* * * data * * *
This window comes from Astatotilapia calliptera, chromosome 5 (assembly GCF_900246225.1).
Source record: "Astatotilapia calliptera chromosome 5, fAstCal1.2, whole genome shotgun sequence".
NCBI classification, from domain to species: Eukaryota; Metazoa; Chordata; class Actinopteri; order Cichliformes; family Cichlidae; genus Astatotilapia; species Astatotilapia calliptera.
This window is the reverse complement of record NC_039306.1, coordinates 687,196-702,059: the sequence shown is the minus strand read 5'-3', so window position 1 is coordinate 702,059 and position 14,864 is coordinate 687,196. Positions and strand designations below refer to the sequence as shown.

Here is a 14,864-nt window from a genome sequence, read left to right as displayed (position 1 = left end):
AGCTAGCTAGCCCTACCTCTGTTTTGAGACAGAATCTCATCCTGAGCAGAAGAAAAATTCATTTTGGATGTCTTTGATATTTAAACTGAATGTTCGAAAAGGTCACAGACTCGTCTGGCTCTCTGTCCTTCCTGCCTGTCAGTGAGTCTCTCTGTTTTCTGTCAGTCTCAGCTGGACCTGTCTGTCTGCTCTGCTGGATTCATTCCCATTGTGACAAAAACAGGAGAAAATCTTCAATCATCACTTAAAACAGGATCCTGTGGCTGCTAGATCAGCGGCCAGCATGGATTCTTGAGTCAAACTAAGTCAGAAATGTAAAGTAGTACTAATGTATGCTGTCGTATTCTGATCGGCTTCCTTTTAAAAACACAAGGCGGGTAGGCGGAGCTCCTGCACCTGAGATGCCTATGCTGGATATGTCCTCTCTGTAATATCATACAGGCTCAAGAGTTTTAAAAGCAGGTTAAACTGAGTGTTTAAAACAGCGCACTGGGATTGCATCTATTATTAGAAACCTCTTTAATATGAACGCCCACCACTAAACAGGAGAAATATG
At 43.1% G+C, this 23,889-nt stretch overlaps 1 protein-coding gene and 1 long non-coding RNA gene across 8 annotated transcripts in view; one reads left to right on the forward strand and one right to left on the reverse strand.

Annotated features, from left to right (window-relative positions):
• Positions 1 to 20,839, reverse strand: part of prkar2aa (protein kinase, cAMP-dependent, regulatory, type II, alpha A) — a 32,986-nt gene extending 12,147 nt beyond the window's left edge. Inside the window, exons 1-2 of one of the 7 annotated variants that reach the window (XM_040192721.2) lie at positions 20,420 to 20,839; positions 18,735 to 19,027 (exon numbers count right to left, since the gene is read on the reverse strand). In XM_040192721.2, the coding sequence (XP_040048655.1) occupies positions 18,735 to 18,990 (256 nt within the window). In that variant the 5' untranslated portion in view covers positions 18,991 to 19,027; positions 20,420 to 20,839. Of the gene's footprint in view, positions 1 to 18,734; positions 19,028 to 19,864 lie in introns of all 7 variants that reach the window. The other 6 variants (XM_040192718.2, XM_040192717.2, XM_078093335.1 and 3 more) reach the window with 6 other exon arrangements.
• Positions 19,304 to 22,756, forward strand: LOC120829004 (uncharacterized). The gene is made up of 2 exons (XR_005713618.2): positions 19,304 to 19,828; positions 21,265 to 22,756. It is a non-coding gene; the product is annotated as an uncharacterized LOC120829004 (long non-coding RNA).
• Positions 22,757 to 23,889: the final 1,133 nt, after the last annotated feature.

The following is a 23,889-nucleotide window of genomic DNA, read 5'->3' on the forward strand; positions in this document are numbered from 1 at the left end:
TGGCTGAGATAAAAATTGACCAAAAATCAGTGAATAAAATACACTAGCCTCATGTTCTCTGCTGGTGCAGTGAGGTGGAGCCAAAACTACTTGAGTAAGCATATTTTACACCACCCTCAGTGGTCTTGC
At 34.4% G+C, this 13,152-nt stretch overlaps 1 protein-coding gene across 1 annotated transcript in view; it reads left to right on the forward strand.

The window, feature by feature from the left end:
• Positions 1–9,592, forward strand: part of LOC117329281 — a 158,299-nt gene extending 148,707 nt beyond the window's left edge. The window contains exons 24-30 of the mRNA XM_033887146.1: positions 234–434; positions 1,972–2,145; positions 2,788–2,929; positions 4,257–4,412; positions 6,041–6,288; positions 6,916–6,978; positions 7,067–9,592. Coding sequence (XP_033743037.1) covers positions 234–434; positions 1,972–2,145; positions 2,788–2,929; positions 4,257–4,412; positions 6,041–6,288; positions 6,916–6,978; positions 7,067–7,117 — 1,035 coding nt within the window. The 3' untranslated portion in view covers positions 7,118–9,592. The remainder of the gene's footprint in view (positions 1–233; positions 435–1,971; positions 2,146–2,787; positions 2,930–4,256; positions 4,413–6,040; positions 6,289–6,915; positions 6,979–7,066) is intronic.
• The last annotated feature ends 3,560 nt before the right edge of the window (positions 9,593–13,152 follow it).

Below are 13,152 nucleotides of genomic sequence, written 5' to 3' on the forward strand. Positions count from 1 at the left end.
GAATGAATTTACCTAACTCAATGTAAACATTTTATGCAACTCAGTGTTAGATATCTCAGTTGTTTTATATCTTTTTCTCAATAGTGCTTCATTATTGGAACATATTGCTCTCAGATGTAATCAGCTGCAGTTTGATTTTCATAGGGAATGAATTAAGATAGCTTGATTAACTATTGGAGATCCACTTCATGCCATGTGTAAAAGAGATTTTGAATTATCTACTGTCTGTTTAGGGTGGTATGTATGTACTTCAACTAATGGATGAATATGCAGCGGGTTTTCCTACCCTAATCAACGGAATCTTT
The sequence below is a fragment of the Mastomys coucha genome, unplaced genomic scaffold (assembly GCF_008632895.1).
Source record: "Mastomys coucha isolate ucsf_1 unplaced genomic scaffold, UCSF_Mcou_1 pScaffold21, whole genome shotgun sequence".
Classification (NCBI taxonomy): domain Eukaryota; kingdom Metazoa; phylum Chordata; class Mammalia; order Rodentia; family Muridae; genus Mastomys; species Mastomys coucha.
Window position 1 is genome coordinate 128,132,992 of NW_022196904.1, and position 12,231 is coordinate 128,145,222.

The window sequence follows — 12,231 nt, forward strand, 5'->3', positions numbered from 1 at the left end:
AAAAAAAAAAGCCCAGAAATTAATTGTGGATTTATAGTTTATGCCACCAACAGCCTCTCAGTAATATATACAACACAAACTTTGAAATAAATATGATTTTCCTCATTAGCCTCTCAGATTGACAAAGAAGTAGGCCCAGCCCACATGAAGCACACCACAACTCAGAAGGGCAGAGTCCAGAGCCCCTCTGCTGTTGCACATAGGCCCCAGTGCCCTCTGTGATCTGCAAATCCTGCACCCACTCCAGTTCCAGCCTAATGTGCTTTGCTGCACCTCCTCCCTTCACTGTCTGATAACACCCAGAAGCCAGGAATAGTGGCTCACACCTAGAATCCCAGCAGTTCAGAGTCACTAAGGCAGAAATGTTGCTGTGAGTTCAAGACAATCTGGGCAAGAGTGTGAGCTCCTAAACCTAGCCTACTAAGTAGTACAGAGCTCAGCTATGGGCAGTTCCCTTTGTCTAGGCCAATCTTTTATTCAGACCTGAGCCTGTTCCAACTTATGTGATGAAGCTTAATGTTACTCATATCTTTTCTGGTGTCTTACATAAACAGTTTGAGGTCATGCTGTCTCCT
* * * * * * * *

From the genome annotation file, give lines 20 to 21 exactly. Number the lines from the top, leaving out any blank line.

The sequence below is a fragment of the Mastomys coucha genome, unplaced genomic scaffold (assembly GCF_008632895.1).
Source record: "Mastomys coucha isolate ucsf_1 unplaced genomic scaffold, UCSF_Mcou_1 pScaffold21, whole genome shotgun sequence".